Are you wearing your rings? It’s what he’d always ask as I left the house. Had I put on my “shield” to protect me from men with ill intentions. He needed a perfunctory kiss and I had to be wearing the rings. If I wasn’t wearing the rings “someone” might think that I wasn’t married. Without their protection, I was at risk. The rings represented the fact that he “owned” me. He felt like they emitted an invisible shield that would protect his “property”.
Some days the felt less like an adornment than a yoke around my neck. A constant reminder that I was chained to him indefinitely. I began to hate them. They were the first thing I took off when I got home.
I’d hide my fingers as I left and came home. Pretend to go into the bedroom and take them off. I’d be punished if he found out. He’d stop talking to me. Or yell at me. Or there’d be some other passive aggressive activity. I’d still take the chance sometimes.
When I had an excuse not to wear them – I took it. My fingers swelled when I was pregnant. They made painful red marks around my fingers – I showed him and explained I was afraid they’d cut them off. He didn’t want that. At first he insisted I wear them on a chain around my neck. He wasn’t very worried about it though. It was OK because I was hugely pregnant and to him – ugly. No one would want me anyway. So I slowly stopped even wearing the chain.
I didn’t put them back after our son was born. As I was now with the baby 24/7, I had a new “invisible shield”. In his mind, no one would be interested in me. I was fat. Ugly. Encumbered.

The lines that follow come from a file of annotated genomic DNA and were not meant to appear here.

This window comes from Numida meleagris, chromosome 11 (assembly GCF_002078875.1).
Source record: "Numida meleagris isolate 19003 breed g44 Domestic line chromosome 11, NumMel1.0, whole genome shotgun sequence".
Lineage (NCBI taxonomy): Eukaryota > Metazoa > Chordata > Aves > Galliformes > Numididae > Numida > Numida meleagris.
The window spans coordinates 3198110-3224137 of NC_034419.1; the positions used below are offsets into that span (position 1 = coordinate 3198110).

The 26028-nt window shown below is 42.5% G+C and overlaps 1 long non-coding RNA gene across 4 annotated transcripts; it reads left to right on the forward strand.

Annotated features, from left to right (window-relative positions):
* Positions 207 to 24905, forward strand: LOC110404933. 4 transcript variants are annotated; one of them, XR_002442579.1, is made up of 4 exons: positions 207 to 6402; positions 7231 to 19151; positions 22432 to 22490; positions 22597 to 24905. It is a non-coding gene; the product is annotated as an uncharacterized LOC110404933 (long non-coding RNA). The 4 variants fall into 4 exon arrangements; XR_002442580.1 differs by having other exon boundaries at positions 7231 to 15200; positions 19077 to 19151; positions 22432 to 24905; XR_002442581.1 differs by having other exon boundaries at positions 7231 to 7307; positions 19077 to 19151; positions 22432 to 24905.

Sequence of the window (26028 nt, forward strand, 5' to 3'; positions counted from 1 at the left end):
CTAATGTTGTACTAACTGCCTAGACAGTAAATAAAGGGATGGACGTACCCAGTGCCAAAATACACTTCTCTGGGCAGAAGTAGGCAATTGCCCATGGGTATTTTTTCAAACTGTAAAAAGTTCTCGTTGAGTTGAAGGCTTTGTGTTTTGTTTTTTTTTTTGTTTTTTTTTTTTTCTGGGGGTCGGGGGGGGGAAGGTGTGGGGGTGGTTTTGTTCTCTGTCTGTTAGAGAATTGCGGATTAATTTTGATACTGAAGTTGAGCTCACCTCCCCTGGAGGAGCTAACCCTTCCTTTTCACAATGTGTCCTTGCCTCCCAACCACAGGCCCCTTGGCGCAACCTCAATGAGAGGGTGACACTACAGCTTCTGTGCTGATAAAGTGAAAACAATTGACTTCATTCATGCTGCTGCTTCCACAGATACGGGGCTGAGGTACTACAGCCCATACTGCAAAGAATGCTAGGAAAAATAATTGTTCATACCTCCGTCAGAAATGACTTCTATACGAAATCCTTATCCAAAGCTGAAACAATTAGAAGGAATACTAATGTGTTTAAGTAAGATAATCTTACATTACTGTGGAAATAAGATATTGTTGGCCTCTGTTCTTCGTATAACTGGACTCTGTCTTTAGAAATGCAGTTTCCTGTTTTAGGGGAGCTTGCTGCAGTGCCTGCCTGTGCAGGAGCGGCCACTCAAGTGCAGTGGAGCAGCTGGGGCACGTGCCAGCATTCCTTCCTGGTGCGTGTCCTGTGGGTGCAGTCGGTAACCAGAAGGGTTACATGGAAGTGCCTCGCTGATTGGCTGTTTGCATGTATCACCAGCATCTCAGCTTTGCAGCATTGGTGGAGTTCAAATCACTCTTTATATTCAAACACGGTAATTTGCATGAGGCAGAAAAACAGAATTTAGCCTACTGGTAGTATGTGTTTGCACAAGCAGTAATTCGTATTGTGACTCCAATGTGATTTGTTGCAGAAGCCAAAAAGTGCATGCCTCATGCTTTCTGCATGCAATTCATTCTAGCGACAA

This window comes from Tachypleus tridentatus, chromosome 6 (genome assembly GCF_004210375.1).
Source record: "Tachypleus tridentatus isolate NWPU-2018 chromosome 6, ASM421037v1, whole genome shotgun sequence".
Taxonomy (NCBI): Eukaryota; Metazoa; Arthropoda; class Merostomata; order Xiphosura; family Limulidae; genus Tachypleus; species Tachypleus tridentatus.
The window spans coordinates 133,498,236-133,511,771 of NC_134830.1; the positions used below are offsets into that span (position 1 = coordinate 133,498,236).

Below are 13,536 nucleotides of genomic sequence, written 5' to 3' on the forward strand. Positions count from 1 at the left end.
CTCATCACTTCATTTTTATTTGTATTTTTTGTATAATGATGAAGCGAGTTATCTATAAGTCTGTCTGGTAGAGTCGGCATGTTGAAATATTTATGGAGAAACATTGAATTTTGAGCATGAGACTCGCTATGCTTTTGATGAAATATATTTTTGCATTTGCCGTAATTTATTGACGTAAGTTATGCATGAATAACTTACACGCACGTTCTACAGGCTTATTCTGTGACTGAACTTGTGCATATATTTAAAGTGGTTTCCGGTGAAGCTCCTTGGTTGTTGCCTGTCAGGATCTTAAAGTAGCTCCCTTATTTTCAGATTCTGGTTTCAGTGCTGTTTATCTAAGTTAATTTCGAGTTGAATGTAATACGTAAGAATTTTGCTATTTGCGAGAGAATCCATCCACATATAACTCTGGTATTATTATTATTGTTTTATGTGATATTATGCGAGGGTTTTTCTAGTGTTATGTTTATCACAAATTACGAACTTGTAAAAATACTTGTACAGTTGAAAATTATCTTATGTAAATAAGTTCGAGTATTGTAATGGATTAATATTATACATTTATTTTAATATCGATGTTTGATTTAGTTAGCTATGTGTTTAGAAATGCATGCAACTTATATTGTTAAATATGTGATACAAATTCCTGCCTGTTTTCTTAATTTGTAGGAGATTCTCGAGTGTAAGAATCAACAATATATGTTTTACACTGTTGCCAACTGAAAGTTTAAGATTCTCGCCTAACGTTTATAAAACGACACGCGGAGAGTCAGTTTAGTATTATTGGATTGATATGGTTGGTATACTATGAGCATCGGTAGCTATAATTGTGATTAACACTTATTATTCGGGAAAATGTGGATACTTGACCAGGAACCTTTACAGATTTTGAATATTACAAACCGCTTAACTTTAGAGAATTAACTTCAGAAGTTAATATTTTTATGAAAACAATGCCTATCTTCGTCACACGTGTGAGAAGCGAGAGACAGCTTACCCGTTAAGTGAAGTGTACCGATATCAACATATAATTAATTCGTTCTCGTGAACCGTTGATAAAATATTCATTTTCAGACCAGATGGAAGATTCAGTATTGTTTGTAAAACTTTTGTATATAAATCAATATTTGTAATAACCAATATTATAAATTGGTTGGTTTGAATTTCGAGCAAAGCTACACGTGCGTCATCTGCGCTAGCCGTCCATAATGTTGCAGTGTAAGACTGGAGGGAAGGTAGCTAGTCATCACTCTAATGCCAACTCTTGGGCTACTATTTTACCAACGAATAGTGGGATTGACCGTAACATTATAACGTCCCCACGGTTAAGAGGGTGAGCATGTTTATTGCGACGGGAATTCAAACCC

Although I should have been glowing after the birth of my son – I was so worn out from caring for a baby and my husband 24/7, I was ugly. I was a shell. No one would want me. I didn’t even want me.
I was a ghost in those following years. I worked. I cared for my son. I took care of the house (barely). But that was all. I rarely went out with friends – he wouldn’t permit anyone else to watch our son outside of daycare when I was at work. I took small breaks when he was working to go to the beach, to the mall, anywhere – but for the most part I stopped interacting. I withdrew.
It took all my strength to get out. It was only when I saw my son starting to take on some of his father’s characteristics that I knew. I couldn’t raise him like that. I couldn’t let him think that it was normal.
After I left, I put the rings in a box. At the back of my closet. I didn’t want to see them even in my jewelry case. As I moved on with taking my life back, I started to declutter. I got rid of a lot of things…but when I came upon the rings, I hesitated. Rings are supposed to be something that you pass on to your children. My sister has my mother’s rings. My mother divorced my father. But she kept the rings. They were my great grandmother’s.
I get it. Some rings, like my sister’s have a lot of sentimental value. Mine just didn’t. Any emotional attachment I had to the rings was negative. I realized that although the children might ask (and they have), I didn’t need them or the things that they represented. I put them into my purse – and went to the mall one day. I stopped at two places. The first said that he couldn’t offer much. He recommended waiting. The second offered me enough money to cover a night at a hotel in a neighboring city with the kids. And I took it. And used the money to make some memories.
My son has asked a couple of times about the rings (I suspect his father has been talking about them). I answered honestly. They did mean something to me once. But I have something out of that marriage that means so much more – him and his sister.
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